Throughout its first three seasons on Netflix, ODAAT’s storylines earned rave reviews from fans and TV critics. After its most recent season on Netflix, Rotten Tomatoes gave the show a refreshing 100 percent critic rating.
The show received praise for its portrayals of realistic issues, including mental illness, immigration, homophobia, and racism against Latinxs in the U.S.
Even its portrayal of everyday scenarios, such as being placed on a long hold by government agencies over the phone, has garnered laughs from the audience and Moreno herself.
“One of my favorite shows is hers [Penelope, played by Justina Machado] when she is trying to get a hold of the VA. She’s a veteran, and almost the whole half hour is her trying to meet someone on the phone. You know, she’s switched from place to place to place. And it was very funny, and at the same time it was maddening,” she said.
The combination of levity and addressing tough issues head-on is a delicate task not all shows can master, according to Moreno.
“I think it takes enormous skill to be able to do a very very funny show that also has very serious issues. It takes skill to be able to combine those. Because a lot of comedies do that. They try to have dramatic moments and they don’t do them well. It takes a very special skill and I think it has a great deal to do with knowing who your characters are and how they would react,” she stated.
Prior to the show’s production halt, Moreno was looking forward to having the show continue those types of conversations with viewers in its 13-episode season.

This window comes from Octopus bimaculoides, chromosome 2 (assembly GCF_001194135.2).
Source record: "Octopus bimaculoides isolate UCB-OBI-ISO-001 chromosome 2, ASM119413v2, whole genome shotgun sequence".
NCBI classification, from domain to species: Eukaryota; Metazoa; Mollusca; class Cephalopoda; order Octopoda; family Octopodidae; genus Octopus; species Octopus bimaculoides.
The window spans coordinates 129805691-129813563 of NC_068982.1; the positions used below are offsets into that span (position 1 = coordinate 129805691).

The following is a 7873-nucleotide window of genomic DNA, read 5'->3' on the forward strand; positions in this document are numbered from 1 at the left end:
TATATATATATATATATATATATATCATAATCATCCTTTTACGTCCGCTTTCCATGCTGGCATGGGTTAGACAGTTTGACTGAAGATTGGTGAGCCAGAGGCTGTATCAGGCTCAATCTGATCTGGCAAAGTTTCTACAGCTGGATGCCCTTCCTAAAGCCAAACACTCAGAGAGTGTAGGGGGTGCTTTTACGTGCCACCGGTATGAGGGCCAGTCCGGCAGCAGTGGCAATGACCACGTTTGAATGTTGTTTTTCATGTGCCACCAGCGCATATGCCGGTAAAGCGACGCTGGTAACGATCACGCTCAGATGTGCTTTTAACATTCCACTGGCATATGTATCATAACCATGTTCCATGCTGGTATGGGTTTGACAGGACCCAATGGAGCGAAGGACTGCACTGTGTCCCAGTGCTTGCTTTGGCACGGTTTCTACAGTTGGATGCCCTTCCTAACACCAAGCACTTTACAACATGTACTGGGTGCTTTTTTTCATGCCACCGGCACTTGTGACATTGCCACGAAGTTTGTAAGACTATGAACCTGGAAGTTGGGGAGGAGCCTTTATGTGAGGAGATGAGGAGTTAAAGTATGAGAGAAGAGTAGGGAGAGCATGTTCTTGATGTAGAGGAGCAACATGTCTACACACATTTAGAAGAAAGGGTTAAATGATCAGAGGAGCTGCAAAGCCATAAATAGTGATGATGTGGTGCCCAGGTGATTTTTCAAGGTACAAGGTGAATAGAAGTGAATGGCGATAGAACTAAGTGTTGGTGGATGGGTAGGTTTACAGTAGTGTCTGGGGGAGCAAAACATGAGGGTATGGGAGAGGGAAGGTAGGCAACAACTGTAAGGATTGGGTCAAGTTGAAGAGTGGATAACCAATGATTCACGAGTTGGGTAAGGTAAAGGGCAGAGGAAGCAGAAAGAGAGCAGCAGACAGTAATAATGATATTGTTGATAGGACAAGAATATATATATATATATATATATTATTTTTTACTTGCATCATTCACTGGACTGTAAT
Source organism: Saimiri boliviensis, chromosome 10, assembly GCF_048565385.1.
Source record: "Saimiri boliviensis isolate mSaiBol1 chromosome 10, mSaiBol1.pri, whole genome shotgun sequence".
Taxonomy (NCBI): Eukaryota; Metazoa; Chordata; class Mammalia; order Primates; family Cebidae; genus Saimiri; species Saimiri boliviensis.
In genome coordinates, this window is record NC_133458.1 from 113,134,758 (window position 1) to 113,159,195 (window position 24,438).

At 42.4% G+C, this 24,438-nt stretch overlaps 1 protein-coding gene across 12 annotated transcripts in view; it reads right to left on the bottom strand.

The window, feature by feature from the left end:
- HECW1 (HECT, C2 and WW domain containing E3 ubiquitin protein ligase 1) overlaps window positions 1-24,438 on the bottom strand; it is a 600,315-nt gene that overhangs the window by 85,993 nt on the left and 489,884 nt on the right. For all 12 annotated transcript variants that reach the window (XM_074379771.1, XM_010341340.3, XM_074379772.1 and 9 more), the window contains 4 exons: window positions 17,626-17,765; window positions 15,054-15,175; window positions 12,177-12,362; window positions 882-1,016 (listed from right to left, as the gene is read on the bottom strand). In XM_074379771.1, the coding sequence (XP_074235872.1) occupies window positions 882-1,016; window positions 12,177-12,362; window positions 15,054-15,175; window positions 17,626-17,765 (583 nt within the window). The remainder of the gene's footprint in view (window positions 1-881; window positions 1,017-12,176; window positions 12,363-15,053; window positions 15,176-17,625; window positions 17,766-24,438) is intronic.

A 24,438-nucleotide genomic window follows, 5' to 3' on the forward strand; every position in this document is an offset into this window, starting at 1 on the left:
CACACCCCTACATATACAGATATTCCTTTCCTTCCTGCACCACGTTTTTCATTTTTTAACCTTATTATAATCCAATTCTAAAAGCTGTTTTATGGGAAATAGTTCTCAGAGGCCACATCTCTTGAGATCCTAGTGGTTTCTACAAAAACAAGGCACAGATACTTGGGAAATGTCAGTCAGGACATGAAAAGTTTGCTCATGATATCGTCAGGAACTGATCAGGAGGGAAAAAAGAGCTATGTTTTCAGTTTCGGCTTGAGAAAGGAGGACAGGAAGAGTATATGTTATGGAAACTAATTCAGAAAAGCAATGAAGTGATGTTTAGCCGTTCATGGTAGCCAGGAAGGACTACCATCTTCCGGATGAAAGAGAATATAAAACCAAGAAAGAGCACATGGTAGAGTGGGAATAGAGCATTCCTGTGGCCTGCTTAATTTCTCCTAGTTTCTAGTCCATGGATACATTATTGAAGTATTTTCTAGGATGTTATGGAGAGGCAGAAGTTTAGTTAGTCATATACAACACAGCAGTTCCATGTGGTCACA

“We’ve got some new stuff. There’s one particular episode this year which of course I can’t reveal, but as far as I know, [this issue] has never been covered. And it’s hilarious and it’s serious. It takes such skill to be able to mix those two things,” Moreno said.
With ODAAT’s fourth season premiere, audiences will once again be able to laugh at Lydia’s theatrics, whose personality is inspired by Moreno’s own mother.
“It’s my mother. It’s her accent first of all. That’s where it starts. The accent goes literally arm-in-arm with attitude. What I adore about Lydia,” Moreno said with a chuckle, “is her vanity. Believe it or not, I am not a vain person. Never have been. I’m not a vain woman, but I love playing her vanity. She’s outrageous. I mean this woman will flirt with anything, including a fence post. She’s shameless, just shameless. She thinks she’s God’s gift to Earth,” she recounted, continuing to chuckle. “She sees a man, she goes, ‘Hello’—the voice goes down about three decibels,” Moreno said about her character.
Although the show will have shorter episodes, the format does allow for an important pro.
“Now we can be even more timely because we’re once a week, it’s not streamed anymore,” Moreno said about the show’s new format.
For its fourth season premiere, One Day at a Time will air March 24 at 9:30 PM /8:30PM Central on Pop TV. The premiere will also be available to watch on PopTV.com and on the Pop Now app for free and ungated starting March 25.
Lead image courtesy of Pop TV